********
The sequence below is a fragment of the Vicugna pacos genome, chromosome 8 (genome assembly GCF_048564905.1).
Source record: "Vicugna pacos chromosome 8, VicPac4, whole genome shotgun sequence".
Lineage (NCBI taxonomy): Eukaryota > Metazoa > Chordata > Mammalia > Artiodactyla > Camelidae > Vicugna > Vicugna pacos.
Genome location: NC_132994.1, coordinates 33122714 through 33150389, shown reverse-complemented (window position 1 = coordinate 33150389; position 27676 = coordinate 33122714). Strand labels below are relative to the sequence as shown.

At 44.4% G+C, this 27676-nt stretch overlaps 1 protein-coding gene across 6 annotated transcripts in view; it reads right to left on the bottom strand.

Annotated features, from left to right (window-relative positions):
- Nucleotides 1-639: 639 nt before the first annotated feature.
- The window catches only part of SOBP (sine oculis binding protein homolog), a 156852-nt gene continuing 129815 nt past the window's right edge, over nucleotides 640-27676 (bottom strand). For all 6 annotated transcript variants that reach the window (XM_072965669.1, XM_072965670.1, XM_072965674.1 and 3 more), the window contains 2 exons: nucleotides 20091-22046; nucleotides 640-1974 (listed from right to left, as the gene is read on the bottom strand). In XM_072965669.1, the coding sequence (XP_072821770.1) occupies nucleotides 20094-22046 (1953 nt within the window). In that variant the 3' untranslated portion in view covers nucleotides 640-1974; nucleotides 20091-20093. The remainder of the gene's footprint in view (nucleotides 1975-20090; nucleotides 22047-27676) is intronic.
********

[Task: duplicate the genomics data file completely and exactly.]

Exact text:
The sequence below is a fragment of the Vicugna pacos genome, chromosome 8 (genome assembly GCF_048564905.1).
Source record: "Vicugna pacos chromosome 8, VicPac4, whole genome shotgun sequence".
Lineage (NCBI taxonomy): Eukaryota > Metazoa > Chordata > Mammalia > Artiodactyla > Camelidae > Vicugna > Vicugna pacos.
Genome location: NC_132994.1, coordinates 33122714 through 33150389, shown reverse-complemented (window position 1 = coordinate 33150389; position 27676 = coordinate 33122714). Strand labels below are relative to the sequence as shown.

At 44.4% G+C, this 27676-nt stretch overlaps 1 protein-coding gene across 6 annotated transcripts in view; it reads right to left on the bottom strand.

Annotated features, from left to right (window-relative positions):
- Nucleotides 1-639: 639 nt before the first annotated feature.
- The window catches only part of SOBP (sine oculis binding protein homolog), a 156852-nt gene continuing 129815 nt past the window's right edge, over nucleotides 640-27676 (bottom strand). For all 6 annotated transcript variants that reach the window (XM_072965669.1, XM_072965670.1, XM_072965674.1 and 3 more), the window contains 2 exons: nucleotides 20091-22046; nucleotides 640-1974 (listed from right to left, as the gene is read on the bottom strand). In XM_072965669.1, the coding sequence (XP_072821770.1) occupies nucleotides 20094-22046 (1953 nt within the window). In that variant the 3' untranslated portion in view covers nucleotides 640-1974; nucleotides 20091-20093. The remainder of the gene's footprint in view (nucleotides 1975-20090; nucleotides 22047-27676) is intronic.